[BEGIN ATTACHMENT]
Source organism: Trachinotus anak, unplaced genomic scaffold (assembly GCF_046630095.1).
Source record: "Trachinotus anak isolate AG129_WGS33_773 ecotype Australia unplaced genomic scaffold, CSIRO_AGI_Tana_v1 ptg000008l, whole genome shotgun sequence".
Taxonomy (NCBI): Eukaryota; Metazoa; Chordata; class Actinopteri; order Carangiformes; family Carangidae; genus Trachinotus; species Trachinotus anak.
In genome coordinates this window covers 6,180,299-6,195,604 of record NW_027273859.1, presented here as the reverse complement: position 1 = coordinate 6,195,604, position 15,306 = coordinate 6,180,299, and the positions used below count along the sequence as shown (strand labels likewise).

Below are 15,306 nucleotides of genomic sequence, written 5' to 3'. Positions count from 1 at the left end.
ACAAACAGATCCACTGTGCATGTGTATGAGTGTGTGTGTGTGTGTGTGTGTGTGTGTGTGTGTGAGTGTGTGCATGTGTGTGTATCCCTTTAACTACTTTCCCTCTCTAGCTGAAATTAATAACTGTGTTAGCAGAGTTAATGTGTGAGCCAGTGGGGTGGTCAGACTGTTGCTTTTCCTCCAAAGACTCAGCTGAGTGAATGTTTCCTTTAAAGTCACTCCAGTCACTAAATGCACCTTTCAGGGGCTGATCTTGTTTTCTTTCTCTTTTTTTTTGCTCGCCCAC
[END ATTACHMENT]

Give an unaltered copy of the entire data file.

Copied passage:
Source organism: Trachinotus anak, unplaced genomic scaffold (assembly GCF_046630095.1).
Source record: "Trachinotus anak isolate AG129_WGS33_773 ecotype Australia unplaced genomic scaffold, CSIRO_AGI_Tana_v1 ptg000008l, whole genome shotgun sequence".
Taxonomy (NCBI): Eukaryota; Metazoa; Chordata; class Actinopteri; order Carangiformes; family Carangidae; genus Trachinotus; species Trachinotus anak.
In genome coordinates this window covers 6,180,299-6,195,604 of record NW_027273859.1, presented here as the reverse complement: position 1 = coordinate 6,195,604, position 15,306 = coordinate 6,180,299, and the positions used below count along the sequence as shown (strand labels likewise).

Below are 15,306 nucleotides of genomic sequence, written 5' to 3'. Positions count from 1 at the left end.
ACAAACAGATCCACTGTGCATGTGTATGAGTGTGTGTGTGTGTGTGTGTGTGTGTGTGTGTGTGAGTGTGTGCATGTGTGTGTATCCCTTTAACTACTTTCCCTCTCTAGCTGAAATTAATAACTGTGTTAGCAGAGTTAATGTGTGAGCCAGTGGGGTGGTCAGACTGTTGCTTTTCCTCCAAAGACTCAGCTGAGTGAATGTTTCCTTTAAAGTCACTCCAGTCACTAAATGCACCTTTCAGGGGCTGATCTTGTTTTCTTTCTCTTTTTTTTTGCTCGCCCAC